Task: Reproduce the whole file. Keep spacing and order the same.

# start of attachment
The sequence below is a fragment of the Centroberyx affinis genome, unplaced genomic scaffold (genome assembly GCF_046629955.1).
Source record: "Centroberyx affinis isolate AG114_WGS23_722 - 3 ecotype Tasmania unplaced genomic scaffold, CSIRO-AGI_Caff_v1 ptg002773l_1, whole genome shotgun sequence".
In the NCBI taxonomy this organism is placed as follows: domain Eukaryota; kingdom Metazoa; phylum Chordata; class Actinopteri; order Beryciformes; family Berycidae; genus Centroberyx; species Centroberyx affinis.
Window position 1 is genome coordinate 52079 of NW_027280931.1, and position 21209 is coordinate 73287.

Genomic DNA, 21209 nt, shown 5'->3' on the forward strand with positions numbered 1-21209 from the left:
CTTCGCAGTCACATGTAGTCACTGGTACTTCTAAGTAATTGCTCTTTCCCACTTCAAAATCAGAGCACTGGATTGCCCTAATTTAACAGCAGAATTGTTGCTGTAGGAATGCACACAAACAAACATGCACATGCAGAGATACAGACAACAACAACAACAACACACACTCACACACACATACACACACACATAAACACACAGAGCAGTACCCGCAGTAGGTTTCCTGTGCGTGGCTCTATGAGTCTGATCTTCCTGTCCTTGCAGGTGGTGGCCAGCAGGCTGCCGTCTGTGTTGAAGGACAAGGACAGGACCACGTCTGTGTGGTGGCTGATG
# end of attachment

The sequence below is a fragment of the Centroberyx affinis genome, unplaced genomic scaffold (genome assembly GCF_046629955.1).
Source record: "Centroberyx affinis isolate AG114_WGS23_722 - 3 ecotype Tasmania unplaced genomic scaffold, CSIRO-AGI_Caff_v1 ptg002773l_1, whole genome shotgun sequence".
In the NCBI taxonomy this organism is placed as follows: domain Eukaryota; kingdom Metazoa; phylum Chordata; class Actinopteri; order Beryciformes; family Berycidae; genus Centroberyx; species Centroberyx affinis.
Window position 1 is genome coordinate 52079 of NW_027280931.1, and position 21209 is coordinate 73287.

Genomic DNA, 21209 nt, shown 5'->3' on the forward strand with positions numbered 1-21209 from the left:
CTTCGCAGTCACATGTAGTCACTGGTACTTCTAAGTAATTGCTCTTTCCCACTTCAAAATCAGAGCACTGGATTGCCCTAATTTAACAGCAGAATTGTTGCTGTAGGAATGCACACAAACAAACATGCACATGCAGAGATACAGACAACAACAACAACAACACACACTCACACACACATACACACACACATAAACACACAGAGCAGTACCCGCAGTAGGTTTCCTGTGCGTGGCTCTATGAGTCTGATCTTCCTGTCCTTGCAGGTGGTGGCCAGCAGGCTGCCGTCTGTGTTGAAGGACAAGGACAGGACCACGTCTGTGTGGTGGCTGATG